By LAINE WELCH
October 03, 2010
Or that if you put Bristol Bay’s sockeye salmon catch nose to tail, it would reach 14,000 miles, from Alaska to Australia and back!
Everyone went away from the United Fishermen of Alaska’s ‘Fisheries Day’ last week with new understandings and appreciation for the seafood industry and its importance to the state’s economy.
UFA comprises 37 diverse member groups from skiffs to floating processors, making it the largest fisheries trade organization in the nation. Fisheries Day was the brainchild of new president Arni Thomson, and targeted especially to Anchorage and other rail belt policy makers. To them, he says, seafood is an invisible industry.
“People just don’t get it. The fishing industry puts more people to work than oil and gas, mining, timber and tourism combined. And it is second only to Big Oil in revenues to state coffers,” Thomson said.
The invitation-only Fisheries Day attracted a good mix of about 60 bureaucrats, businesses, politicos and industry insiders to the Anchorage Clarion. The day began with a short tribute and moment of silence to honor Ted Stevens. Then each person stood and introduced him/herself – a sampler: Mayors of Seward and Valdez (disappointingly, Anchorage Mayor Dan Sullivan didn’t show but sent an aide); managers of the Kenai and Lake & Peninsula Boroughs, Rep. Bill Stoltze, aides for Reps. Cherisse Miller and Les Gara, Rep. Alan Austerman, a member of the Japanese consulate, the Resource Development Council, Economic Development Corp., fisheries legend Clem Tillion, Board of Fisheries members, CDQ groups, state Chamber of Commerce, Samson Tug & Barge, TOTE, and ADF&G Commissioner Denby Lloyd. The line up of presentations began with an overview of the Alaska Seafood Marketing Institute, the state’s lone fish marketing arm.
“Our sole purpose is to increase the value of Alaska seafood,” said ASMI spokesman Naresh Shrestha. “We sell a brand. And right now the Alaska Brand is #2 in the U.S., after Oreo Cookies.”
Following came short presentations by UFA members who described the fisheries and communities of their regions.
“Diversification is the key to a good fishing business, and we have that in Southeast with so many different fisheries and gear types,” said Dale Kelley, director of Alaska Trollers Association who gave an overview of the Pan Handle. Southeast Alaska makes up nearly 20% of the state’s total ex-vessel (dockside) value, Kelley said.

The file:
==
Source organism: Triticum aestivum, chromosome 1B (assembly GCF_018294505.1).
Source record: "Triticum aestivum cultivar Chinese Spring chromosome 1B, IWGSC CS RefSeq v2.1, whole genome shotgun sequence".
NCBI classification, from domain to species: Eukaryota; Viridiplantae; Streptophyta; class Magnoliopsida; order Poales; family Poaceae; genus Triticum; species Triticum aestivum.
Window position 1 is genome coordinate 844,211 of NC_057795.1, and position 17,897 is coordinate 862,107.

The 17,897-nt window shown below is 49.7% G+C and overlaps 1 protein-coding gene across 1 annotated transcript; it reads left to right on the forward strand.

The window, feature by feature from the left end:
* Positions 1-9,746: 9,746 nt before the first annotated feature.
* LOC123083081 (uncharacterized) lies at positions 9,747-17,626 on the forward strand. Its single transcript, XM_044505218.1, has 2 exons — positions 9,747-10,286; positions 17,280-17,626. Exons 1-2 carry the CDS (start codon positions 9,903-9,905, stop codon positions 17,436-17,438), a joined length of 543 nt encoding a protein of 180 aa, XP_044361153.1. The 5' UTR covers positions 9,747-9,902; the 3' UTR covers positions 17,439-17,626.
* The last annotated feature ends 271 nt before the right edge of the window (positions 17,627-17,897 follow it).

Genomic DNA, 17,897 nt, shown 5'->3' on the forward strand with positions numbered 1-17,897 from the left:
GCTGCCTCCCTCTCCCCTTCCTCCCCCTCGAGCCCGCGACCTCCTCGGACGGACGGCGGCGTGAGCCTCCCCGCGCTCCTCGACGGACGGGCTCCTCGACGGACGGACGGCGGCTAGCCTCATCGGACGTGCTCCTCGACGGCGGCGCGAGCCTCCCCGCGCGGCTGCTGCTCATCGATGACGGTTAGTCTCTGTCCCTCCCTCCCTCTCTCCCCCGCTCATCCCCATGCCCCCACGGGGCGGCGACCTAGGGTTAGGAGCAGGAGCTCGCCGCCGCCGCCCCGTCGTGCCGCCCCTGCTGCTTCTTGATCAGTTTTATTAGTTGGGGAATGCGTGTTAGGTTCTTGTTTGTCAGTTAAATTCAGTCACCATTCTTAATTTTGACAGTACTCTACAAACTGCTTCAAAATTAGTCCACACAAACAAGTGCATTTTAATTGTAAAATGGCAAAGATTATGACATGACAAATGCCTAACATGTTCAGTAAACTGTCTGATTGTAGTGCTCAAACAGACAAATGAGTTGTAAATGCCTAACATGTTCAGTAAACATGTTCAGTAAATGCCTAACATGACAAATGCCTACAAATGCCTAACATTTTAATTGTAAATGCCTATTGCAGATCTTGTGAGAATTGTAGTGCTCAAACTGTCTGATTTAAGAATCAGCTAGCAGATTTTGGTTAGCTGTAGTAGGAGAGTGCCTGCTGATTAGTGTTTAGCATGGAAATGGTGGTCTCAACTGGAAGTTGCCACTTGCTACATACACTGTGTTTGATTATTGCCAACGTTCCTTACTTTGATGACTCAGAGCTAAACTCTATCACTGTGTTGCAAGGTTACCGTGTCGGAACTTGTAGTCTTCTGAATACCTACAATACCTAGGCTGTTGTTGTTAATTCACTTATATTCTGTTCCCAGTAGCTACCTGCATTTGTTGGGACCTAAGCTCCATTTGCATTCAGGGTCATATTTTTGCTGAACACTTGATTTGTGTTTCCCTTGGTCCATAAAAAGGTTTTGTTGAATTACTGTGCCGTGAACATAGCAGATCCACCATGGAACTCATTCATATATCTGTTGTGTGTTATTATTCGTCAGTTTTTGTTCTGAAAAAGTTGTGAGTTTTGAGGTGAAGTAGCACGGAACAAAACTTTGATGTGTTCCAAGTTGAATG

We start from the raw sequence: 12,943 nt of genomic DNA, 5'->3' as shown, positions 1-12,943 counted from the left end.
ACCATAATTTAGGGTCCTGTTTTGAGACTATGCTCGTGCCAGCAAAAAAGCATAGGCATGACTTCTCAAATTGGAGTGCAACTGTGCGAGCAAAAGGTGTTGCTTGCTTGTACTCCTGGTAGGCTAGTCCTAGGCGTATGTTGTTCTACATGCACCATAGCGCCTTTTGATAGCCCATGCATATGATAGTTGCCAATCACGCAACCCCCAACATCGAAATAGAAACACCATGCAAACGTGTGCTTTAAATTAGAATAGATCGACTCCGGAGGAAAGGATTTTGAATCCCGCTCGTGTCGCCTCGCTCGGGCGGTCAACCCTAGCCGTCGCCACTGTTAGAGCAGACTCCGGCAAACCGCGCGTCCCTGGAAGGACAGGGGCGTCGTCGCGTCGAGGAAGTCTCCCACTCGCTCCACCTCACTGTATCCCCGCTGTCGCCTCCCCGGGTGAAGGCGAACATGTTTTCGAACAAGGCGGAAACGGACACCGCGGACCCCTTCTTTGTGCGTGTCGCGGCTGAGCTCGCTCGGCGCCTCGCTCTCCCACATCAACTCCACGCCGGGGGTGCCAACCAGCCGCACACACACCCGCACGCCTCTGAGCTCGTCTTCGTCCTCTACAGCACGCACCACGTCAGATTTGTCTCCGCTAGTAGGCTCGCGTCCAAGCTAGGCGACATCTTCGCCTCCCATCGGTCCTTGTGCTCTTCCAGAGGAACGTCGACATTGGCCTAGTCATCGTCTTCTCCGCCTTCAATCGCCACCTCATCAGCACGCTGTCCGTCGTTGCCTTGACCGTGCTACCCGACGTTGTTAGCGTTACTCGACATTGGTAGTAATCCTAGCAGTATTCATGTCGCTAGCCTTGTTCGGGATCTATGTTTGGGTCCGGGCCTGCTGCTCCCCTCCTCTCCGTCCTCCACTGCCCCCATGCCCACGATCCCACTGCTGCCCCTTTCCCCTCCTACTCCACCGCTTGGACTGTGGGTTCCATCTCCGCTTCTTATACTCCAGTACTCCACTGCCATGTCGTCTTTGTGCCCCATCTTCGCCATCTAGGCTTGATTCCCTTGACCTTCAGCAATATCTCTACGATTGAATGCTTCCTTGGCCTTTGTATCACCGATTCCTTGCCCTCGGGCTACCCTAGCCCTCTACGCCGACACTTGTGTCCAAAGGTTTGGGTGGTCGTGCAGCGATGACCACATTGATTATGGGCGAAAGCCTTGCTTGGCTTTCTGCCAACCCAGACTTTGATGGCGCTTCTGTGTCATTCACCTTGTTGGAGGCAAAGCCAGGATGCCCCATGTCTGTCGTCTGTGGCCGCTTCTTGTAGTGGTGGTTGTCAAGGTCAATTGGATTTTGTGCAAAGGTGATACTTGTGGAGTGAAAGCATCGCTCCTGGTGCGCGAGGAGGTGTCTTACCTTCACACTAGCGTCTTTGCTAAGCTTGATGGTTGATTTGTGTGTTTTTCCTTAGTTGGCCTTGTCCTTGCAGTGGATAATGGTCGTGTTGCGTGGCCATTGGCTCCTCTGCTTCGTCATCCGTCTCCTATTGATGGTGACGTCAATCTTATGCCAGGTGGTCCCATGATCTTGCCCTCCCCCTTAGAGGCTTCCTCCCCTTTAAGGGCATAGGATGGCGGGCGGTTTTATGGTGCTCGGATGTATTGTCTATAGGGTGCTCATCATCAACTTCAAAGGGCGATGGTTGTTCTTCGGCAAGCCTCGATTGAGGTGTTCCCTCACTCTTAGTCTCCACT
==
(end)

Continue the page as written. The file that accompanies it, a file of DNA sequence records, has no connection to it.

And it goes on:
“This will be the most valuable year ever for Prince William Sound,” said Rochelle van den Broek, director of the 300-member Cordova District Fishermen United.
“It’s more than $100 million, double last year,” she added, referring to the 2010 salmon season.
Van den Broek said 30% of Alaska’s total salmon catch this year will come from Prince William Sound, “and 20 million pounds is shipped out through Anchorage.”
Cook Inlet Aquaculture Association director Gary explained how fishermen pay a 2% tax to support primarily sockeye stocking projects for the region. The group also works on ‘flow controls’ that prevent fish from getting upstream to spawn. “We’ve had to break up beaver dams in the Susitna region that are blocking systems
Greg Kessler of Tacoma-based TOTE (Totem Ocean Trailers Express) said fish is one of their biggest southbound components for its 2,000 trailers.
“Most of our items are for northbound markets - cars, retail goods … We have little south bound cargo - only household items and return dunnage, like pallets. Fish gives TOTE a stream of revenue we wouldn’t otherwise have,” Kessler said.
“Freight costs are reduced 10 cents per pound because of our seafood exports,” added Glenn Reed, head of Pacific Seafood Processors Association. The volumes and frequencies of seafood shipments by air also reduce costs, he added.
“We are in the health food business and we are globally recognized as being the last well managed, wild capture fishery,” Reed said. “What we look to you policy makers for is support, especially for research funding. Good science is why our fisheries are so successful and so sustainable.
Bob Waldrop, director of the Bristol Bay Regional Seafood Development Association, refers to each of the 1,875 permit holders in the Bay as “small business owners.” He said 962 of the Bristol Bay permit holders and crew live in Anchorage, and earned $9.3 million last year.
“That is likely to be up to $12 million this year,” Waldrop said.
Edward Poulsen of Alaska Bering Sea Crabbers gave an overview of the crab fisheries five years into the catch share plan. The crab fishery is one of the few that provides complete labor data to state and federal number crunchers. He said 15% of the crab quota is now owned by more than 80 new entries into the fisheries.